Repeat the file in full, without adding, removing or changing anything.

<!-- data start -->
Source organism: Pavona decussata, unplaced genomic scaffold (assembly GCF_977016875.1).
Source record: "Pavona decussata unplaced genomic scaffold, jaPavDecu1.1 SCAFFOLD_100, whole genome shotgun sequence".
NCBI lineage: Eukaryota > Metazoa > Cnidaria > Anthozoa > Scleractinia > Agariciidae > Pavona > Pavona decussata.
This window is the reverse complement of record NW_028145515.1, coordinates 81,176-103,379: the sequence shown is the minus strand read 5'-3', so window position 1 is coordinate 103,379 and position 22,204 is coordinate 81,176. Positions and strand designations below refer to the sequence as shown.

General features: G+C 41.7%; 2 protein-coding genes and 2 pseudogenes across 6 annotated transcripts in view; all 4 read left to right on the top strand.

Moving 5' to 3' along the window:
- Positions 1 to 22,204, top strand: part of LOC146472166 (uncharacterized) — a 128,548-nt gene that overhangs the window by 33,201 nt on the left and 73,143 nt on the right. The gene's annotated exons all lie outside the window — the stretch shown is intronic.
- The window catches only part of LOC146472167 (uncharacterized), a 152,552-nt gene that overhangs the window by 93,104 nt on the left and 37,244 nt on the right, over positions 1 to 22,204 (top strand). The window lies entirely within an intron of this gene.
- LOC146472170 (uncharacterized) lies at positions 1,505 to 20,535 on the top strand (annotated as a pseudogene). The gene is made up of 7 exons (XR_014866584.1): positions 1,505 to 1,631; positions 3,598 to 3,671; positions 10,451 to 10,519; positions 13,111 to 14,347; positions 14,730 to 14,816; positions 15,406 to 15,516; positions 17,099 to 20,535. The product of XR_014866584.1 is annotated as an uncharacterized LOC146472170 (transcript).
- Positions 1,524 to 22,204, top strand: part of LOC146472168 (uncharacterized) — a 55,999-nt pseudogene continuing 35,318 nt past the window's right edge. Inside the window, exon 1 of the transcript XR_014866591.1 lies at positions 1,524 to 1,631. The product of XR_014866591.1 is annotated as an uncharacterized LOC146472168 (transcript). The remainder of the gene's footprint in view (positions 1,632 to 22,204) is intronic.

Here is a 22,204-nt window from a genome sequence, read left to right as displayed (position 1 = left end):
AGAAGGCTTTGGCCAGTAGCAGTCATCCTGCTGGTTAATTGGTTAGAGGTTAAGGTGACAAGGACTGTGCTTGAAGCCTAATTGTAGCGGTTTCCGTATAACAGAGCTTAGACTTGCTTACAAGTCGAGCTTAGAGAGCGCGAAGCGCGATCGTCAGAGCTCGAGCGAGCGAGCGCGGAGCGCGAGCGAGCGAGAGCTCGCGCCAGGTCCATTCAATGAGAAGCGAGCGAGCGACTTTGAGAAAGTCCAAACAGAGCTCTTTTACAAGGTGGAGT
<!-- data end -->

Source organism: Pavona decussata, unplaced genomic scaffold (assembly GCF_977016875.1).
Source record: "Pavona decussata unplaced genomic scaffold, jaPavDecu1.1 SCAFFOLD_100, whole genome shotgun sequence".
NCBI lineage: Eukaryota > Metazoa > Cnidaria > Anthozoa > Scleractinia > Agariciidae > Pavona > Pavona decussata.
This window is the reverse complement of record NW_028145515.1, coordinates 81,176-103,379: the sequence shown is the minus strand read 5'-3', so window position 1 is coordinate 103,379 and position 22,204 is coordinate 81,176. Positions and strand designations below refer to the sequence as shown.

General features: G+C 41.7%; 2 protein-coding genes and 2 pseudogenes across 6 annotated transcripts in view; all 4 read left to right on the top strand.

Moving 5' to 3' along the window:
- Positions 1 to 22,204, top strand: part of LOC146472166 (uncharacterized) — a 128,548-nt gene that overhangs the window by 33,201 nt on the left and 73,143 nt on the right. The gene's annotated exons all lie outside the window — the stretch shown is intronic.
- The window catches only part of LOC146472167 (uncharacterized), a 152,552-nt gene that overhangs the window by 93,104 nt on the left and 37,244 nt on the right, over positions 1 to 22,204 (top strand). The window lies entirely within an intron of this gene.
- LOC146472170 (uncharacterized) lies at positions 1,505 to 20,535 on the top strand (annotated as a pseudogene). The gene is made up of 7 exons (XR_014866584.1): positions 1,505 to 1,631; positions 3,598 to 3,671; positions 10,451 to 10,519; positions 13,111 to 14,347; positions 14,730 to 14,816; positions 15,406 to 15,516; positions 17,099 to 20,535. The product of XR_014866584.1 is annotated as an uncharacterized LOC146472170 (transcript).
- Positions 1,524 to 22,204, top strand: part of LOC146472168 (uncharacterized) — a 55,999-nt pseudogene continuing 35,318 nt past the window's right edge. Inside the window, exon 1 of the transcript XR_014866591.1 lies at positions 1,524 to 1,631. The product of XR_014866591.1 is annotated as an uncharacterized LOC146472168 (transcript). The remainder of the gene's footprint in view (positions 1,632 to 22,204) is intronic.

Here is a 22,204-nt window from a genome sequence, read left to right as displayed (position 1 = left end):
AGAAGGCTTTGGCCAGTAGCAGTCATCCTGCTGGTTAATTGGTTAGAGGTTAAGGTGACAAGGACTGTGCTTGAAGCCTAATTGTAGCGGTTTCCGTATAACAGAGCTTAGACTTGCTTACAAGTCGAGCTTAGAGAGCGCGAAGCGCGATCGTCAGAGCTCGAGCGAGCGAGCGCGGAGCGCGAGCGAGCGAGAGCTCGCGCCAGGTCCATTCAATGAGAAGCGAGCGAGCGACTTTGAGAAAGTCCAAACAGAGCTCTTTTACAAGGTGGAGT